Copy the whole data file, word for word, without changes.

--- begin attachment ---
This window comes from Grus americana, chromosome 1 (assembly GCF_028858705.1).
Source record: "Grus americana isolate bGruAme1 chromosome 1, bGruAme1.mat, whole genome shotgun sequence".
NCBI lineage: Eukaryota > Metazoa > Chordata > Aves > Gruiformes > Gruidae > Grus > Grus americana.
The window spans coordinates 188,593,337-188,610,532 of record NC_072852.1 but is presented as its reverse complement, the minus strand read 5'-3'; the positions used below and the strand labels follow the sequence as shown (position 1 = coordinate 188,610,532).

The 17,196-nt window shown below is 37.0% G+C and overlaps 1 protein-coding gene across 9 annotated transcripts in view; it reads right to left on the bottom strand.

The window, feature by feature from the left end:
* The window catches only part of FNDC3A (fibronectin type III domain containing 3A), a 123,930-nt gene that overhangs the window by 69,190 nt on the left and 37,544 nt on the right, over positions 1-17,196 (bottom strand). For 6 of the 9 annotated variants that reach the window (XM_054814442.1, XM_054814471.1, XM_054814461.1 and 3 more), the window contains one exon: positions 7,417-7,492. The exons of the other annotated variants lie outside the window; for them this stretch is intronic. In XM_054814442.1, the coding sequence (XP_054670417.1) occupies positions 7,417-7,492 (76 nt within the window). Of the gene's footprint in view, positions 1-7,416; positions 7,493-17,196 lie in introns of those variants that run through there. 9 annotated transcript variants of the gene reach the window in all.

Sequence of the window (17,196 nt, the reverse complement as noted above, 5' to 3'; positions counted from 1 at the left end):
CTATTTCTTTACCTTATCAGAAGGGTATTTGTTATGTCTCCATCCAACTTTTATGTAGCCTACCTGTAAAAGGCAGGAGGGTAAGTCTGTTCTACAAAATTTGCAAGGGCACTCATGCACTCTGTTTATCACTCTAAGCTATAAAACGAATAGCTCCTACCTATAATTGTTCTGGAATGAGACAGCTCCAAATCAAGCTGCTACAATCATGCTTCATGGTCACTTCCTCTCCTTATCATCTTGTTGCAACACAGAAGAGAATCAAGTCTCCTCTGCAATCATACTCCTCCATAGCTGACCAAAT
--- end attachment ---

This window comes from Grus americana, chromosome 1 (assembly GCF_028858705.1).
Source record: "Grus americana isolate bGruAme1 chromosome 1, bGruAme1.mat, whole genome shotgun sequence".
NCBI lineage: Eukaryota > Metazoa > Chordata > Aves > Gruiformes > Gruidae > Grus > Grus americana.
The window spans coordinates 188,593,337-188,610,532 of record NC_072852.1 but is presented as its reverse complement, the minus strand read 5'-3'; the positions used below and the strand labels follow the sequence as shown (position 1 = coordinate 188,610,532).

The 17,196-nt window shown below is 37.0% G+C and overlaps 1 protein-coding gene across 9 annotated transcripts in view; it reads right to left on the bottom strand.

The window, feature by feature from the left end:
* The window catches only part of FNDC3A (fibronectin type III domain containing 3A), a 123,930-nt gene that overhangs the window by 69,190 nt on the left and 37,544 nt on the right, over positions 1-17,196 (bottom strand). For 6 of the 9 annotated variants that reach the window (XM_054814442.1, XM_054814471.1, XM_054814461.1 and 3 more), the window contains one exon: positions 7,417-7,492. The exons of the other annotated variants lie outside the window; for them this stretch is intronic. In XM_054814442.1, the coding sequence (XP_054670417.1) occupies positions 7,417-7,492 (76 nt within the window). Of the gene's footprint in view, positions 1-7,416; positions 7,493-17,196 lie in introns of those variants that run through there. 9 annotated transcript variants of the gene reach the window in all.

Sequence of the window (17,196 nt, the reverse complement as noted above, 5' to 3'; positions counted from 1 at the left end):
CTATTTCTTTACCTTATCAGAAGGGTATTTGTTATGTCTCCATCCAACTTTTATGTAGCCTACCTGTAAAAGGCAGGAGGGTAAGTCTGTTCTACAAAATTTGCAAGGGCACTCATGCACTCTGTTTATCACTCTAAGCTATAAAACGAATAGCTCCTACCTATAATTGTTCTGGAATGAGACAGCTCCAAATCAAGCTGCTACAATCATGCTTCATGGTCACTTCCTCTCCTTATCATCTTGTTGCAACACAGAAGAGAATCAAGTCTCCTCTGCAATCATACTCCTCCATAGCTGACCAAAT